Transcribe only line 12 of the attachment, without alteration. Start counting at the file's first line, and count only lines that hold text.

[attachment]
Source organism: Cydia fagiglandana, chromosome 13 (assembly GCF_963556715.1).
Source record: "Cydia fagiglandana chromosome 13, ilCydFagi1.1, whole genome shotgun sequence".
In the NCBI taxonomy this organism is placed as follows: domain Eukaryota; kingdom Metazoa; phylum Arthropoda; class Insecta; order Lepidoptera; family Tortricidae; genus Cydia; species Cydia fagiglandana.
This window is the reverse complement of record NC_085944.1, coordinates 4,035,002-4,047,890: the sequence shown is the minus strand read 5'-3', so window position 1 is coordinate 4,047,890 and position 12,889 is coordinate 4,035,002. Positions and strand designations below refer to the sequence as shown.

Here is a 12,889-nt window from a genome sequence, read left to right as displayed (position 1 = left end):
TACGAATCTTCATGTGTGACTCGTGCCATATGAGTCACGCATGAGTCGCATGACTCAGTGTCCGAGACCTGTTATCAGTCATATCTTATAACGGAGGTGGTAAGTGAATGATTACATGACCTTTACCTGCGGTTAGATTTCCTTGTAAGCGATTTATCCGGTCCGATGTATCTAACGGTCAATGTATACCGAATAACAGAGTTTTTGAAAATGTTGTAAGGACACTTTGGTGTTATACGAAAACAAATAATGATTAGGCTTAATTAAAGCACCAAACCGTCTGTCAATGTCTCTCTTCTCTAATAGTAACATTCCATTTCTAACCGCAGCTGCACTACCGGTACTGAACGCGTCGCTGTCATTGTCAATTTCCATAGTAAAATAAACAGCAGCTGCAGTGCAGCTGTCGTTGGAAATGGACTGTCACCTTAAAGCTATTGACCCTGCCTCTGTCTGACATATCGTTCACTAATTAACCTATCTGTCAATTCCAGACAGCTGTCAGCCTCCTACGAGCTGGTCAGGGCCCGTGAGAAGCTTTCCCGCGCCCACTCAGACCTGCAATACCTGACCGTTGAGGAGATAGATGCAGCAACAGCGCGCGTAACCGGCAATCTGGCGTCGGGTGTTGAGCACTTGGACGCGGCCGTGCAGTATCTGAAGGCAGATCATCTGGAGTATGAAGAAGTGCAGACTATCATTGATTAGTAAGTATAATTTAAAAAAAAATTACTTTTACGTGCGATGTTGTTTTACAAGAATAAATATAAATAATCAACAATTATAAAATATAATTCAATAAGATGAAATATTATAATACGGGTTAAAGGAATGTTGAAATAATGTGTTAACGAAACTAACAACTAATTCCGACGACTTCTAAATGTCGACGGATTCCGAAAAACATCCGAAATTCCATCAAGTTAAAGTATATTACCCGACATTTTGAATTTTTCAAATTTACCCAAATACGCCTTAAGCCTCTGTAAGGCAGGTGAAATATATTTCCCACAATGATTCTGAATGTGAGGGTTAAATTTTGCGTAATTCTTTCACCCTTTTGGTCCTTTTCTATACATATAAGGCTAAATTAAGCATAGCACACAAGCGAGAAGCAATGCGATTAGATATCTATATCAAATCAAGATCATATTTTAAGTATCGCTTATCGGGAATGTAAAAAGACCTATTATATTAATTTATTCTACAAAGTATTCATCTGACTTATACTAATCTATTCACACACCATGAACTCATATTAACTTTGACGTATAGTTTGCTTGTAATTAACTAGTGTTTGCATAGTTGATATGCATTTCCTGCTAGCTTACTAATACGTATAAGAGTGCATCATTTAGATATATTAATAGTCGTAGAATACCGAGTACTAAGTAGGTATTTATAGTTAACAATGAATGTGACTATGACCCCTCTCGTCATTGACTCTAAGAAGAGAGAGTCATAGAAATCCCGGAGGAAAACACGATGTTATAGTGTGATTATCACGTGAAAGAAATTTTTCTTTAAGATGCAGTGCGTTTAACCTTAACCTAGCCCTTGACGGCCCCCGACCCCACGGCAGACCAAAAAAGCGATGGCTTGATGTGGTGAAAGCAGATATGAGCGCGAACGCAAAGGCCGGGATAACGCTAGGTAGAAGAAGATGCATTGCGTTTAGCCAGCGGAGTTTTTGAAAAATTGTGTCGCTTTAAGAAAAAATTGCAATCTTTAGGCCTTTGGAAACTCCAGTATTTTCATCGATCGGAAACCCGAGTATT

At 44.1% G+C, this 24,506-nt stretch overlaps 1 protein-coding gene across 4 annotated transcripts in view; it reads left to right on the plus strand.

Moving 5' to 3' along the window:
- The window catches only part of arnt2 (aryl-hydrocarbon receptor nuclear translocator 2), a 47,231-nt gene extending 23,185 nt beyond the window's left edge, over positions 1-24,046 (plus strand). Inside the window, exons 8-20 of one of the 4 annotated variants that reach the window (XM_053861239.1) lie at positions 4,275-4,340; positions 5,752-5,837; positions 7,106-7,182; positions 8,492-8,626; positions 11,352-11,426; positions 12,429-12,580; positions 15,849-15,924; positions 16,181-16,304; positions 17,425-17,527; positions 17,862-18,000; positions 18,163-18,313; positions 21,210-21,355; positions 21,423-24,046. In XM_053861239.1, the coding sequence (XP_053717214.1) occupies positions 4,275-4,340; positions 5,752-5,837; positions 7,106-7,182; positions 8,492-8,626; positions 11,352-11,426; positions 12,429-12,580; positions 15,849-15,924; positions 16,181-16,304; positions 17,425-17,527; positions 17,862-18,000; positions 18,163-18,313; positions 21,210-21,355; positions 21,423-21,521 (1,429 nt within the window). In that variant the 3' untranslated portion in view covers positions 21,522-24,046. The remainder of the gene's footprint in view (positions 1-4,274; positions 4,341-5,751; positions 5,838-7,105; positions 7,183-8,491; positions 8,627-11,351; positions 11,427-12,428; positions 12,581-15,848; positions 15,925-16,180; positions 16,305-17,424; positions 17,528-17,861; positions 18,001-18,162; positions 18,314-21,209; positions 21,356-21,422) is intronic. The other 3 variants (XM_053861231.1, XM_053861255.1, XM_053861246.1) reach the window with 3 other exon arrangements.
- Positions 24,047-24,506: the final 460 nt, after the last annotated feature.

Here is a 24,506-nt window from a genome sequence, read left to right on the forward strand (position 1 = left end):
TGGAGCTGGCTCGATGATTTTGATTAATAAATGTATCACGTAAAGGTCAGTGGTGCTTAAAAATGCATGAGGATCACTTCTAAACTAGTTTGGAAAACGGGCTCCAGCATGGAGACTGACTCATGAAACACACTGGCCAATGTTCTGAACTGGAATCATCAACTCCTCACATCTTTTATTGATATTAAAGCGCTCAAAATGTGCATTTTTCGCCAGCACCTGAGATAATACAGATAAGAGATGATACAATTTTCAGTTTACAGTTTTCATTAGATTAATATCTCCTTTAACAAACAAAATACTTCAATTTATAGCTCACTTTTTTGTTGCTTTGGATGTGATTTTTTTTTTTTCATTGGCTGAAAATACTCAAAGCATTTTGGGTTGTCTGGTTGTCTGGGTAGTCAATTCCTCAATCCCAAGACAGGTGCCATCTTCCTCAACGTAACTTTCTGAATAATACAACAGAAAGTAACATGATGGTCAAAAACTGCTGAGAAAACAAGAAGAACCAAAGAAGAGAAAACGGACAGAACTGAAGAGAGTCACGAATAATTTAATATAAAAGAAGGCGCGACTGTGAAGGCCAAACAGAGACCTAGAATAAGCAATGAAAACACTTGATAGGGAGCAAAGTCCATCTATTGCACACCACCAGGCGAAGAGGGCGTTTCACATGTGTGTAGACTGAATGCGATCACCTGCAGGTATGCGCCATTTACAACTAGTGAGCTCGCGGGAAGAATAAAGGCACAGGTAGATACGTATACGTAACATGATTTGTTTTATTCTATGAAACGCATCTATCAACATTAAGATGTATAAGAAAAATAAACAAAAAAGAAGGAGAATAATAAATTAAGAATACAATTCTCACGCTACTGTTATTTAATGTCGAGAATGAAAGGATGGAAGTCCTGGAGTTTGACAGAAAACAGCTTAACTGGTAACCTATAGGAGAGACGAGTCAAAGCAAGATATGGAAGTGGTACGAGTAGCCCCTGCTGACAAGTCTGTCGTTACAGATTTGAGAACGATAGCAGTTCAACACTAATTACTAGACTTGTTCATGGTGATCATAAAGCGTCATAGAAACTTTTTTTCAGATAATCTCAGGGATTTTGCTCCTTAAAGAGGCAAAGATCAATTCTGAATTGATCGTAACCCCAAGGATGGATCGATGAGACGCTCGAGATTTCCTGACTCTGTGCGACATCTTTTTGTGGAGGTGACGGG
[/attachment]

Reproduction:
TGGAGCTGGCTCGATGATTTTGATTAATAAATGTATCACGTAAAGGTCAGTGGTGCTTAAAAATGCATGAGGATCACTTCTAAACTAGTTTGGAAAACGGGCTCCAGCATGGAGACTGACTCATGAAACACACTGGCCAATGTTCTGAACTGGAATCATCAACTCCTCACATCTTTTATTGATATTAAAGCGCTCAAAATGTGCATTTTTCGCCAGCACCTGAGATAATACAGATAAGAGATGATACAATTTTCAGTTTACAGTTTTCATTAGATTAATATCTCCTTTAACAAACAAAATACTTCAATTTATAGCTCACTTTTTTGTTGCTTTGGATGTGATTTTTTTTTTTTCATTGGCTGAAAATACTCAAAGCATTTTGGGTTGTCTGGTTGTCTGGGTAGTCAATTCCTCAATCCCAAGACAGGTGCCATCTTCCTCAACGTAACTTTCTGAATAATACAACAGAAAGTAACATGATGGTCAAAAACTGCTGAGAAAACAAGAAGAACCAAAGAAGAGAAAACGGACAGAACTGAAGAGAGTCACGAATAATTTAATATAAAAGAAGGCGCGACTGTGAAGGCCAAACAGAGACCTAGAATAAGCAATGAAAACACTTGATAGGGAGCAAAGTCCATCTATTGCACACCACCAGGCGAAGAGGGCGTTTCACATGTGTGTAGACTGAATGCGATCACCTGCAGGTATGCGCCATTTACAACTAGTGAGCTCGCGGGAAGAATAAAGGCACAGGTAGATACGTATACGTAACATGATTTGTTTTATTCTATGAAACGCATCTATCAACATTAAGATGTATAAGAAAAATAAACAAAAAAGAAGGAGAATAATAAATTAAGAATACAATTCTCACGCTACTGTTATTTAATGTCGAGAATGAAAGGATGGAAGTCCTGGAGTTTGACAGAAAACAGCTTAACTGGTAACCTATAGGAGAGACGAGTCAAAGCAAGATATGGAAGTGGTACGAGTAGCCCCTGCTGACAAGTCTGTCGTTACAGATTTGAGAACGATAGCAGTTCAACACTAATTACTAGACTTGTTCATGGTGATCATAAAGCGTCATAGAAACTTTTTTTCAGATAATCTCAGGGATTTTGCTCCTTAAAGAGGCAAAGATCAATTCTGAATTGATCGTAACCCCAAGGATGGATCGATGAGACGCTCGAGATTTCCTGACTCTGTGCGACATCTTTTTGTGGAGGTGACGGG